Politics & General News

Govt backtracking on free education promises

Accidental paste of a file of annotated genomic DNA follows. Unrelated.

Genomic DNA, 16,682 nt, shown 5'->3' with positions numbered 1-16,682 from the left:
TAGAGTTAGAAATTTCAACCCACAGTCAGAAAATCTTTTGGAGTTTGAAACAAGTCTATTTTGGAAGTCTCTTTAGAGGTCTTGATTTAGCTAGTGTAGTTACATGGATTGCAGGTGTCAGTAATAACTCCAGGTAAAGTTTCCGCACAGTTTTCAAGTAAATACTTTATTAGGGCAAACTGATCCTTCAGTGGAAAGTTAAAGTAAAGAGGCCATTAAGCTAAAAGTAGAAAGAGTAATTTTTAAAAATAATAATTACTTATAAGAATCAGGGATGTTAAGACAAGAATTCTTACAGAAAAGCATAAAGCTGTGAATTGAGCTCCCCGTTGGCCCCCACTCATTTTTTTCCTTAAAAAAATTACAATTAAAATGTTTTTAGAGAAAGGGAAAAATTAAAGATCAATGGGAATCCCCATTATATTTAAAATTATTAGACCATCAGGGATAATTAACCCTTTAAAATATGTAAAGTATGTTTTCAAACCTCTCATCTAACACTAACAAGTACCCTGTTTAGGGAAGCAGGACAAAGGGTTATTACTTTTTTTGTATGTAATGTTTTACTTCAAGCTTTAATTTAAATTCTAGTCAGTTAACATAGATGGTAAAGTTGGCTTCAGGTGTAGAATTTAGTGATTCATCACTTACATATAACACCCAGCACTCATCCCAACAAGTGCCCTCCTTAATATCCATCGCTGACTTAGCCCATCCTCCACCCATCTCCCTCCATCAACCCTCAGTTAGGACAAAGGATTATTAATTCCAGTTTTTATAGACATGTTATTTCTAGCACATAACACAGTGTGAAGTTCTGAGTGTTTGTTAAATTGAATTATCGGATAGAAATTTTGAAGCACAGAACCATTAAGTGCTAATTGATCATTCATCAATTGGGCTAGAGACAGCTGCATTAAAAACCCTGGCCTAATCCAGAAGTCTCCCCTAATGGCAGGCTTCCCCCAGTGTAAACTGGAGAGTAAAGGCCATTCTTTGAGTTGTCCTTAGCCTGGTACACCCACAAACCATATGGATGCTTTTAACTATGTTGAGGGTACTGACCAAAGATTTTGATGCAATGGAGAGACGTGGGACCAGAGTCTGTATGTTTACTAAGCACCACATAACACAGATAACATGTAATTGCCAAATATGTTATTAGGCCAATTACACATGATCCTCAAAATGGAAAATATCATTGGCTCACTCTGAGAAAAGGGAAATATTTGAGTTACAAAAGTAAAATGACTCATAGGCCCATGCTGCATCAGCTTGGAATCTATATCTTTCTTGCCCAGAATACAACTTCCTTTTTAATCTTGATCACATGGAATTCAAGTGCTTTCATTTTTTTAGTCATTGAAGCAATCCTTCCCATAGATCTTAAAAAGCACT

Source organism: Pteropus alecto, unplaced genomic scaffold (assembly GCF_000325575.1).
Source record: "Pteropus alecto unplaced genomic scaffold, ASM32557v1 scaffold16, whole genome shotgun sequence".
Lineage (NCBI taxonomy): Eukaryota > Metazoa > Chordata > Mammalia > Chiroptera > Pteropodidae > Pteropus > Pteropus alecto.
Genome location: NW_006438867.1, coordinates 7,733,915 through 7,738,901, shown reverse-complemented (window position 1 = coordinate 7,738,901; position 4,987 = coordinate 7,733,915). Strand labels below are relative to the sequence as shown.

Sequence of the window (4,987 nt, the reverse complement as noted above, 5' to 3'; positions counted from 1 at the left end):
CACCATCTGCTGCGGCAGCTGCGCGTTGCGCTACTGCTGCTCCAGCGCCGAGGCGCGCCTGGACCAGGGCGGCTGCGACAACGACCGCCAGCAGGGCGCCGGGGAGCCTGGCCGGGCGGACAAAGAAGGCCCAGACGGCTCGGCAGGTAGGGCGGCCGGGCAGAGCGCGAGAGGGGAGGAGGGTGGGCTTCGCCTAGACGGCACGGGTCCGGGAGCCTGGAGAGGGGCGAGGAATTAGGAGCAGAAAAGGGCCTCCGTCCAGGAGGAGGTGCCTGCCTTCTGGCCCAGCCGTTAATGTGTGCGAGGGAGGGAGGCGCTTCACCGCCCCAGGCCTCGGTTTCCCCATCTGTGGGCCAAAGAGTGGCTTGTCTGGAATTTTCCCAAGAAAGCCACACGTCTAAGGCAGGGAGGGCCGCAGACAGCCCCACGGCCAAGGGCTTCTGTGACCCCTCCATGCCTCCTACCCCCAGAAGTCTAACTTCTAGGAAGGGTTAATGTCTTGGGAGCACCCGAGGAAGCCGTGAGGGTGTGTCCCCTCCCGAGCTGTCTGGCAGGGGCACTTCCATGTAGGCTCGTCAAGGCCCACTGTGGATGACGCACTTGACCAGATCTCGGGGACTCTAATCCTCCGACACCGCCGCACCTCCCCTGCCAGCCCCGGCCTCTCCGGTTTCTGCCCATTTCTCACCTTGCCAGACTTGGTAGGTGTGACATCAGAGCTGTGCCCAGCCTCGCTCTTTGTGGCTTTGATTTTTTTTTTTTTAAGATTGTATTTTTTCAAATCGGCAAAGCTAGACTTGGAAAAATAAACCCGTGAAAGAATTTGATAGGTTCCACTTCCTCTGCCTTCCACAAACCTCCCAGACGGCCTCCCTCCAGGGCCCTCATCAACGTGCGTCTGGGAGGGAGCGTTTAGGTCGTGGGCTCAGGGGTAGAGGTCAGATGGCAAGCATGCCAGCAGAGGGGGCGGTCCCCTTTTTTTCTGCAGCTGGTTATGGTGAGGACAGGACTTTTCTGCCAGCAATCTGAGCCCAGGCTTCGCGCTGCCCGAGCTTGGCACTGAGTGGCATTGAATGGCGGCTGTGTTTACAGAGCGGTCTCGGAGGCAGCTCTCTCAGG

OVERNMENT has started to sing a different tune on earlier promises to provide free basic education beginning next year, with Finance minister Mthuli Ncube saying the programme would need more time to implement.In 2020, President Emmerson Mnangagwa signed into law the Education Amendment Act which compels the State to provide free basic education in line with provisions of section 27 of the Constitution.Section 27 reads: “The State must take all practical measures to promote (a) free compulsory basic education for children…”In Parliament on Thursday, Ncube said free education would take time to implement, pointing out that government was not in a position to implement the programme in January.“To fully transition to total free education, we have to undertake a thorough evaluation of requirements, identifying gaps to debate and implementation of activities that broaden coverage for education to every child. So, this is a process, we will get there because we have started but we are already doing a lot in terms of education access,” Ncube said.“I have said earlier that provision of free education is a process, hence the budget increased allocation to the sector by 2,1% from the previous years.”In his vote for the Primary and Secondary Education ministry, Ncube allocated $631,3 billion (US$976 million) towards providing quality infant, junior and secondary education.The bulk of the allocation will, however, go towards teachers’ salaries and other learning costs.

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